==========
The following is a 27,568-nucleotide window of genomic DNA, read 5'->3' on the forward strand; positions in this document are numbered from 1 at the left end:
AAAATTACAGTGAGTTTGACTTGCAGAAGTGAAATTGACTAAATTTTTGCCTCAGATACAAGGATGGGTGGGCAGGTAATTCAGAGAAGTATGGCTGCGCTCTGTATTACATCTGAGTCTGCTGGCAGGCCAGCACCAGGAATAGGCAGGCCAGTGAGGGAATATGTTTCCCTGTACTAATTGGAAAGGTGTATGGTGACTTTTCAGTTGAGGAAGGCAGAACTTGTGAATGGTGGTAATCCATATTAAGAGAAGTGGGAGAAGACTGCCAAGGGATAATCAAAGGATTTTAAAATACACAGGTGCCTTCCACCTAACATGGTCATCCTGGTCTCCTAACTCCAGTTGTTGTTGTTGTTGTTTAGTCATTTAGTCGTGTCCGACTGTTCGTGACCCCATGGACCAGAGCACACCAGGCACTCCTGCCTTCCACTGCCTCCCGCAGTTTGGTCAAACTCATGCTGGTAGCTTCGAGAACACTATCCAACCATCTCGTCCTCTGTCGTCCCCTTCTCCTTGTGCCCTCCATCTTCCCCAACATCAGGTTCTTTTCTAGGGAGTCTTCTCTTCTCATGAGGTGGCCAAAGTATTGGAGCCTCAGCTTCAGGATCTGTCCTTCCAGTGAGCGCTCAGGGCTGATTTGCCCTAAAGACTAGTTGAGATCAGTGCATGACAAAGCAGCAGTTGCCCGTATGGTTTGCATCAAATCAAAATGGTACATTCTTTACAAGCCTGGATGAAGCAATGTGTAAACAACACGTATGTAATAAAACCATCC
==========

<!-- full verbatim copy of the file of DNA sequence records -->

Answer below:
The following is a 27,568-nucleotide window of genomic DNA, read 5'->3' on the forward strand; positions in this document are numbered from 1 at the left end:
AAAATTACAGTGAGTTTGACTTGCAGAAGTGAAATTGACTAAATTTTTGCCTCAGATACAAGGATGGGTGGGCAGGTAATTCAGAGAAGTATGGCTGCGCTCTGTATTACATCTGAGTCTGCTGGCAGGCCAGCACCAGGAATAGGCAGGCCAGTGAGGGAATATGTTTCCCTGTACTAATTGGAAAGGTGTATGGTGACTTTTCAGTTGAGGAAGGCAGAACTTGTGAATGGTGGTAATCCATATTAAGAGAAGTGGGAGAAGACTGCCAAGGGATAATCAAAGGATTTTAAAATACACAGGTGCCTTCCACCTAACATGGTCATCCTGGTCTCCTAACTCCAGTTGTTGTTGTTGTTGTTTAGTCATTTAGTCGTGTCCGACTGTTCGTGACCCCATGGACCAGAGCACACCAGGCACTCCTGCCTTCCACTGCCTCCCGCAGTTTGGTCAAACTCATGCTGGTAGCTTCGAGAACACTATCCAACCATCTCGTCCTCTGTCGTCCCCTTCTCCTTGTGCCCTCCATCTTCCCCAACATCAGGTTCTTTTCTAGGGAGTCTTCTCTTCTCATGAGGTGGCCAAAGTATTGGAGCCTCAGCTTCAGGATCTGTCCTTCCAGTGAGCGCTCAGGGCTGATTTGCCCTAAAGACTAGTTGAGATCAGTGCATGACAAAGCAGCAGTTGCCCGTATGGTTTGCATCAAATCAAAATGGTACATTCTTTACAAGCCTGGATGAAGCAATGTGTAAACAACACGTATGTAATAAAACCATCC